The key source of light and life on Earth is the Sun. However, if you compare it to others out there in space, our Sun is just an ordinary star. In fact, it is quite a small star. And there are about 100 billion stars and that too just in our galaxy, the Milky Way. And just like every other star, the 4.5 billion year old Sun has its expiry date too! But when will the Sun die? And how will it look after its demise? The latest report by ScienceAlert has revealed some shocking predictions about what the final days of our Sun and the solar system will be like.
It has been assumed that the Sun, after its death, would turn into a planetary nebula, which is a glowing bubble of gas and cosmic dust. In 2018, an international team of astronomers found that a planetary nebula is more like a solar corpse.
From the observations based on other stars, it is predicted that the Sun will die in another 10 billion years.
During this period, the Sun will go through several phases. “In about 5 billion years, the Sun is due to turn into a red giant. The core of the star will shrink, but its outer layers will expand out to the orbit of Mars, engulfing our planet in the process. If it's even still there,” ScienceAlert report mentioned.
But humans may not even be alive by then! Shockingly, the study suggests that humanity only has around 1 billion years on Earth because the Sun is growing in its brightness every billion years by about 10 percent. That rate of increase has the potential to end all life on Earth. Sun, which drives weather, ocean currents, seasons, and climate, and makes plant life possible through photosynthesis will burn down everything! Oceans will start evaporating, while the surface will become too hot.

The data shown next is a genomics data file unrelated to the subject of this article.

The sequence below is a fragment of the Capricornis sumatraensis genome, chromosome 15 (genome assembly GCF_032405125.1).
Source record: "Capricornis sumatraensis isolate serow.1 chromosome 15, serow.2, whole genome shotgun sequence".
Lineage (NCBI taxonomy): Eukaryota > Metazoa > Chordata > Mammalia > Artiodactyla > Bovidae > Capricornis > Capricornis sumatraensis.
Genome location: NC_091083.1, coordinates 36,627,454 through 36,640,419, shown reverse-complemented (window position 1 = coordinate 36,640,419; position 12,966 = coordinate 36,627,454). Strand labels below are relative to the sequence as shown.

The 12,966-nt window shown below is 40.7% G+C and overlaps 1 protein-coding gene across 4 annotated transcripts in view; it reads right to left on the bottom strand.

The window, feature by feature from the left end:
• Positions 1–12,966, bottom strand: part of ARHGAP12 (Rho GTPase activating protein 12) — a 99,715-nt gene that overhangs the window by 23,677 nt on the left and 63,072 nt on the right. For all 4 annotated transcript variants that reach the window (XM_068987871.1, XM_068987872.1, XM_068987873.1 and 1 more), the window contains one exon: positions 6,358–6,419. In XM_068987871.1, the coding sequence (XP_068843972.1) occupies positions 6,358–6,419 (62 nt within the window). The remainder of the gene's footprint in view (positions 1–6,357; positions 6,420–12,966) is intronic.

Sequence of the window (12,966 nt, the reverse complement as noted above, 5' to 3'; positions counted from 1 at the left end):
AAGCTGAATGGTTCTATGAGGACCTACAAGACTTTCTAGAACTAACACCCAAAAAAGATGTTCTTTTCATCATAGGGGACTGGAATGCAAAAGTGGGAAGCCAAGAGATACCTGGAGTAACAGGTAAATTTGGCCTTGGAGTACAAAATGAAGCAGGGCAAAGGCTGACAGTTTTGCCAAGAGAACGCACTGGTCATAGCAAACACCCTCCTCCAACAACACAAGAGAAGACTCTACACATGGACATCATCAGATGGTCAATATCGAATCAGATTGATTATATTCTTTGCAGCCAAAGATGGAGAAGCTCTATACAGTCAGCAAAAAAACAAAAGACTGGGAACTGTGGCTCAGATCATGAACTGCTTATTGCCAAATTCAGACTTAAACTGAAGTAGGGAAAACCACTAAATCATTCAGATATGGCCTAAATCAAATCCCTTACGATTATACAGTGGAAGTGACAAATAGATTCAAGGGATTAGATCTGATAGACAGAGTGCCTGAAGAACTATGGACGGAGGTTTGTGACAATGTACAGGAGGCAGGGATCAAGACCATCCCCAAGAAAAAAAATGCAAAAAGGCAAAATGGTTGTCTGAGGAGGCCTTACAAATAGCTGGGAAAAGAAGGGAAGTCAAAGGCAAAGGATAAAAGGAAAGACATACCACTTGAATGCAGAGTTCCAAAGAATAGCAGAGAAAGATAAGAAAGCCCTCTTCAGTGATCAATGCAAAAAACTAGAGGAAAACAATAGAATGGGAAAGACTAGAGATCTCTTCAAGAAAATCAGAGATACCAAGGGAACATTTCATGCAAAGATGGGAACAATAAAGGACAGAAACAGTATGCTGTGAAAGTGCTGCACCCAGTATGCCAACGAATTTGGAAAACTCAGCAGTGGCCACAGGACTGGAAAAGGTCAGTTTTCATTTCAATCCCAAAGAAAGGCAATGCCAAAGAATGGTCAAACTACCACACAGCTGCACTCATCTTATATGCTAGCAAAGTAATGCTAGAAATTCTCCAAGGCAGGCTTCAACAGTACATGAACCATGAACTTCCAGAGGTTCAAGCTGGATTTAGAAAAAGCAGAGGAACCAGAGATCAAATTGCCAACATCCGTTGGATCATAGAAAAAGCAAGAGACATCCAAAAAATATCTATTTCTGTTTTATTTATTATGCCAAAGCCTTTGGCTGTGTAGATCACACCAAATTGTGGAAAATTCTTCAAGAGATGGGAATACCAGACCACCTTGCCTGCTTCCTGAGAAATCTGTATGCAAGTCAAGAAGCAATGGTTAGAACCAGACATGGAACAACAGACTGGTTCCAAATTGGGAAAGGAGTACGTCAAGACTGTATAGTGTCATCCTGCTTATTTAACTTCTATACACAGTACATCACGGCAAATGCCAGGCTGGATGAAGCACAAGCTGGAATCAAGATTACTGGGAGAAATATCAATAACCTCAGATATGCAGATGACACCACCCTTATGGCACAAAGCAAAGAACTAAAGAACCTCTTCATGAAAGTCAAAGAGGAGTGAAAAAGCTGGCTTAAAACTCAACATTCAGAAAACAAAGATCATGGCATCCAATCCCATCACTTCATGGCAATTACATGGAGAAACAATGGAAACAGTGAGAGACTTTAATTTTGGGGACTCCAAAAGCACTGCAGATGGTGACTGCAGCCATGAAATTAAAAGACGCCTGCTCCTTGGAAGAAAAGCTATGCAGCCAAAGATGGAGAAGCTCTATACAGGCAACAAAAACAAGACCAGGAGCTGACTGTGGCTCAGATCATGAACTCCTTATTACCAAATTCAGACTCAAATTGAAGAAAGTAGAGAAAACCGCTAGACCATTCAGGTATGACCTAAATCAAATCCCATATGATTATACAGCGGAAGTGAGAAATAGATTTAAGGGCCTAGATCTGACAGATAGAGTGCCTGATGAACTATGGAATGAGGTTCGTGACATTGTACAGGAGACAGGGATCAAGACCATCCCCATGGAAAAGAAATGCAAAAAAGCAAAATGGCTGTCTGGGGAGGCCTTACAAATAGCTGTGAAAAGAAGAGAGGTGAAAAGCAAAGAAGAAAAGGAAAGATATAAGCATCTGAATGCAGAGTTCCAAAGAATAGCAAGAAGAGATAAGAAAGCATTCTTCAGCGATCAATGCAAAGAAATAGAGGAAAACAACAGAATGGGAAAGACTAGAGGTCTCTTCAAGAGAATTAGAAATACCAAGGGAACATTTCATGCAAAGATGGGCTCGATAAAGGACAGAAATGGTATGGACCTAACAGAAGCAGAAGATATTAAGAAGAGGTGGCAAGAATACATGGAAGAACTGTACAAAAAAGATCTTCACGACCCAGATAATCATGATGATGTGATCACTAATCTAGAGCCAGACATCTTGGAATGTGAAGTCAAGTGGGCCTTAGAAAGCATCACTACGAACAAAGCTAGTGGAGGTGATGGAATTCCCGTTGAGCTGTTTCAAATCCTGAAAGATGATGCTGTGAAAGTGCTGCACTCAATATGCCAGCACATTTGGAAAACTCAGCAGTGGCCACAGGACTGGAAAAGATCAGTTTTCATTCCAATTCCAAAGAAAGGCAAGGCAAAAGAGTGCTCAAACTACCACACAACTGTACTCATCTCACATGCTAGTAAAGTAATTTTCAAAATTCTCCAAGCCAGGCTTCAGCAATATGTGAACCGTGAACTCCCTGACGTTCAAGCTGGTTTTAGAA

"When a star dies it ejects a mass of gas and dust – known as its envelope – into space. The envelope can be as much as half the star's mass. This reveals the star's core, which by this point in the star's life is running out of fuel, eventually turning off and before finally dying. It is only then the hot core makes the ejected envelope shine brightly for around 10,000 years - a brief period in astronomy. This is what makes the planetary nebula visible," one of the authors of the study, Albert Zijlstra explained.
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